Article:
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Wing’s View Camera. 1887

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Wood Cameras95 of 272Anthony Novelette Field Camera: 1880sSt. Louis Reversible Back Camera, c.1887
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    Posted 7 years ago

    rniederman
    (317 items)

    Cameras made by Simon Wing (1827 –1911) are rare and highly prized by collectors worldwide. Wing first learned to make daguerreotypes at the age of twenty and became accomplished in other photographic processes. However he is best known for his studios and innovative multiplying cameras.

    Wing was one of the first (if not the first) builder to make multiplying cameras that took numerous pictures on a single plate without removing the plate from the camera. This revolutionized photography by overcoming the problem of making multiple, inexpensive portraits.

    Interestingly, Simon Wing also helped organize the Social Labor Party in 1892 and was its first presidential candidate. That year Grover Cleveland (D) won the election with over 5.5 million votes. According to two different sources, Simon Wing received a total of 21,000 or 70,000 votes.

    In the early 1970s, the collector community learned of Simon Wing's great-grandson and the family's estate of photographica. The Wing / Nilsson estate included thirty cameras, of which six (6) were new condition examples of Wing's View Camera. One other 4 x 5 example was found in Japan. The camera shown here is from the Wing / Nilsson estate.

    As described and illustrated in Wing's 1887 patent (361,387) and catalogue a distinctive feature not found on other cameras has panels to shift the lens board vertically. The camera has several other interesting features including a fixed ground glass frame held in place by a pair of brass strips, ¼ inch thick(!) patent metallic plate holders, and a simple rail lock beneath the camera.

    Taken in whole, the camera is a handsome and remarkable instrument, but in reality few if any were sold.

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    Comments

    1. SEAN68 SEAN68, 7 years ago
      Beautiful Rob!!
    2. rniederman rniederman, 7 years ago
      Thanks Sean, Michael, and aghcollect!
    3. rniederman rniederman, 7 years ago
      Thanks mtg75, Eric, and tom61375!
    4. rniederman rniederman, 7 years ago
      Thanks Eric, mtg75, and chrissylovescats!
    5. rniederman rniederman, 7 years ago
      Thanks, Leah and Designer!
    6. rniederman rniederman, 7 years ago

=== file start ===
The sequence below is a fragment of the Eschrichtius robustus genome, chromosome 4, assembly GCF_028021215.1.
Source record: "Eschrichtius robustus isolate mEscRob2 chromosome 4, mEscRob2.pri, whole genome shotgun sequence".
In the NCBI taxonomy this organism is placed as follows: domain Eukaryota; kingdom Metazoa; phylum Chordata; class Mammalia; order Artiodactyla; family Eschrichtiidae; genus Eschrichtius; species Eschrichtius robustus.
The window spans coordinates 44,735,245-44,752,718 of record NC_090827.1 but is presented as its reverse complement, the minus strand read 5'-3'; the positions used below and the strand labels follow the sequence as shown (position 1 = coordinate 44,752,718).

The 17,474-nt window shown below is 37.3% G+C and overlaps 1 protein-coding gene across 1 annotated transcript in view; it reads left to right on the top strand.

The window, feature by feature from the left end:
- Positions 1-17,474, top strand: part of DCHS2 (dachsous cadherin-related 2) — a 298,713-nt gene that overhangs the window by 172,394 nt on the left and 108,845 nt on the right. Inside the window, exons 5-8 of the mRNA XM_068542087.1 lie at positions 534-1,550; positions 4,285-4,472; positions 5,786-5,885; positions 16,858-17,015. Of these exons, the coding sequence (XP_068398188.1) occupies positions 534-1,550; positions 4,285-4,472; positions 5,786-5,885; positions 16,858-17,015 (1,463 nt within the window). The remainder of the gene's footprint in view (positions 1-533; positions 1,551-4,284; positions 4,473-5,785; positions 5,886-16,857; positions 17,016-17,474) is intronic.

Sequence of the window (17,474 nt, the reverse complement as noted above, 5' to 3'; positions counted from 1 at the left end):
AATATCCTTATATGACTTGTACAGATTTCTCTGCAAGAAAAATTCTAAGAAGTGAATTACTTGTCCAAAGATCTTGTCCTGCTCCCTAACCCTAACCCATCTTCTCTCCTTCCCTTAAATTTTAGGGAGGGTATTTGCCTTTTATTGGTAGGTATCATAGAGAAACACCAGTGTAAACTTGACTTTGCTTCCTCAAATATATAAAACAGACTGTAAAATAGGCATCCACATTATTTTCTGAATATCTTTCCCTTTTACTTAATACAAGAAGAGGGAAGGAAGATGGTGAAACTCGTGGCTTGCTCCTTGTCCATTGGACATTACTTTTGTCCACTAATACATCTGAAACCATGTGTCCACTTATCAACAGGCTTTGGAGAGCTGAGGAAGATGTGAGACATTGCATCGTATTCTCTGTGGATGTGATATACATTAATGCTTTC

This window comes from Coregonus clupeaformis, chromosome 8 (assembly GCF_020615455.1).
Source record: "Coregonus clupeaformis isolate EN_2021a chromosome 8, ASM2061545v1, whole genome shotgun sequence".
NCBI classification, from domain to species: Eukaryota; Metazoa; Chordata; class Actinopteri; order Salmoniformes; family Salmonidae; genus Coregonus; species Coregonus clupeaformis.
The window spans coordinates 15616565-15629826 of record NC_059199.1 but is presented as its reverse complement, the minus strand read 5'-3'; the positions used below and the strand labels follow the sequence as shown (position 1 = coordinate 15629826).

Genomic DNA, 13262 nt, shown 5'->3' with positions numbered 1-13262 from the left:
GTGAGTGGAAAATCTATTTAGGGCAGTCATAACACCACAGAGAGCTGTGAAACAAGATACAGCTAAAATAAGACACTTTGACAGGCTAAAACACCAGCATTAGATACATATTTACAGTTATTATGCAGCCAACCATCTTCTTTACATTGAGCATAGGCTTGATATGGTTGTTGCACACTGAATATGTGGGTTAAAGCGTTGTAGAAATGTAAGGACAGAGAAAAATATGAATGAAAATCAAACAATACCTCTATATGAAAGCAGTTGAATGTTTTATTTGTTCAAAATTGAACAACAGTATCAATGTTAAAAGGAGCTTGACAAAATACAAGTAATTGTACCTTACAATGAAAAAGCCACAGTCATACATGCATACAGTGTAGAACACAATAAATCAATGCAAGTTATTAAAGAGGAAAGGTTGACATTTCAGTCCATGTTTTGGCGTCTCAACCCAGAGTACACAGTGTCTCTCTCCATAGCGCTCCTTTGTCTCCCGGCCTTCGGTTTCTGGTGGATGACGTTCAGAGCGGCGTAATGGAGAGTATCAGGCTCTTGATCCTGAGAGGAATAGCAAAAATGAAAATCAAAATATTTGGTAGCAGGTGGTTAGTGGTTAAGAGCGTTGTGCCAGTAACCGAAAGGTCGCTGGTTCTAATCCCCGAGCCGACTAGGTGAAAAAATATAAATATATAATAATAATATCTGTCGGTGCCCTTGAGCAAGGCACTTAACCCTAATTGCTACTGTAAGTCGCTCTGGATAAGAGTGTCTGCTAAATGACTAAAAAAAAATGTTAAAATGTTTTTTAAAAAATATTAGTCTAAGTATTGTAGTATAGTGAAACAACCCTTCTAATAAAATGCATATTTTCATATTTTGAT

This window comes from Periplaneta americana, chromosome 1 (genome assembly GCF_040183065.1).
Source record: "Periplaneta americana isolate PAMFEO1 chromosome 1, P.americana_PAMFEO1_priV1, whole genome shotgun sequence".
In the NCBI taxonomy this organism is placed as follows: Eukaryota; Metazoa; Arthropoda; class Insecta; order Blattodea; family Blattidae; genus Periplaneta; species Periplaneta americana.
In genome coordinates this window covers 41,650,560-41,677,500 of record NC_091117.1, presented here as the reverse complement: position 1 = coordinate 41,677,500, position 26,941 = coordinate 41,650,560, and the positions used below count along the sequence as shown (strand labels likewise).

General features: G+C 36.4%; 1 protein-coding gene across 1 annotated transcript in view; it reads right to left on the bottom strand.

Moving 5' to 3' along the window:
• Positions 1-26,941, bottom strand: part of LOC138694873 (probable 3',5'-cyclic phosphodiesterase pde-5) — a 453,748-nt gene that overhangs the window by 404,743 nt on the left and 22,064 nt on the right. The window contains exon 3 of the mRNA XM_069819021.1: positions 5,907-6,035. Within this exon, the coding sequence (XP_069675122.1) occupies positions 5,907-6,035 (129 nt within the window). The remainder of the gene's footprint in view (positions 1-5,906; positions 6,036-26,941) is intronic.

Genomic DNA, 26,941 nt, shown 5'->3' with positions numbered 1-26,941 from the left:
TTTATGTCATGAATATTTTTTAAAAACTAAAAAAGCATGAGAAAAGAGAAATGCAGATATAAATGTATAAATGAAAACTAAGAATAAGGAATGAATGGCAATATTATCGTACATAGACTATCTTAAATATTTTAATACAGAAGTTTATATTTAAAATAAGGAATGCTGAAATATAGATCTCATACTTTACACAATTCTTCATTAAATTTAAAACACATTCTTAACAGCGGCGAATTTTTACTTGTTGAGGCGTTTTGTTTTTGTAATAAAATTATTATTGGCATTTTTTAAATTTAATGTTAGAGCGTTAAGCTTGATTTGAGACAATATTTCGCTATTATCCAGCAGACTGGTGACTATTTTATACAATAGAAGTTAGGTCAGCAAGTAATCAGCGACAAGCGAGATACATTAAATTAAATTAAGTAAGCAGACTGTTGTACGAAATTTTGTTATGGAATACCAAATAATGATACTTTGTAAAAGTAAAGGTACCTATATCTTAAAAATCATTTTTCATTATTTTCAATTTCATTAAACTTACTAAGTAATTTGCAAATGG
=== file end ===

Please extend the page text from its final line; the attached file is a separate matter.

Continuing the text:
Thanks, michaeln544 and AntigueToys!
    7. rniederman rniederman, 7 years ago
      Thanks, AntigueToys and Manikin!
    8. rniederman rniederman, 7 years ago
      Thanks, Longings & leighannrn!
    9. Trey Trey, 7 years ago
      Your camera collection is amazing.
    10. rniederman rniederman, 7 years ago
      Thanks for the 'love' and compliment, Trey!
    11. rniederman rniederman, 7 years ago
      Thanks racer4four, geo26e, sugargirl, trukn20 and blunderbuss!
    12. rniederman rniederman, 7 years ago
      Thanks, egreeley1976!
    13. rniederman rniederman, 7 years ago
      Thanks Phil, shughs, Beachbum58, crswerner, and f64imager!
    14. rniederman rniederman, 7 years ago
      Thanks, farmlady!
    15. rniederman rniederman, 7 years ago
      Thanks, Luca_db!
    16. rniederman rniederman, 7 years ago
      Thanks, Chevelleman69!
    17. rniederman rniederman, 7 years ago
      Thanks, sanhardin!
    18. rniederman rniederman, 7 years ago
      Thanks, Nordicman32!
    19. rniederman rniederman, 7 years ago
      Thanks, Scott!
    20. rniederman rniederman, 7 years ago
      Thanks, fortapache!
    21. rniederman rniederman, 7 years ago
      Thanks, Windwalker!
    22. j1800, 4 years ago
      Is there a way to find out if a particular tintype was taken by a wings camera in 1889-1890? I am specifically trying to find out if a photo was taken at "Wings Gallery" in Leadville, Colorado at that time.
    23. rniederman rniederman, 4 years ago
      Hi j1800 ... you ask a good question but unfortunately it's impossible to figure out if a particular camera made a tintype. Small tintypes are typically cut from a larger sheet of images. Simon Wing and other camera makers created multiplying cameras for this purpose and I have several such cameras posted here on S&T.

      FWIW ... Simon Wing patented tintype paper mounts and most any gallery could buy them for their own tintypes regardless of the camera used. Some other galleries used Wing cameras and they advertised the fact by adding back stamps on their tintype mounts noting that the picture was “Made with Wing’s Patent Multiplying Camera.”

      Refer to another post I made that shows two examples of tintypes; one in a Wing patented paper mount and the other with a Wing multiplying camera back stamp: http://www.collectorsweekly.com/stories/120879-two-1860s-gem-tintypes-associated-with-s

      Otherwise, it would be great if you posted the tintype.

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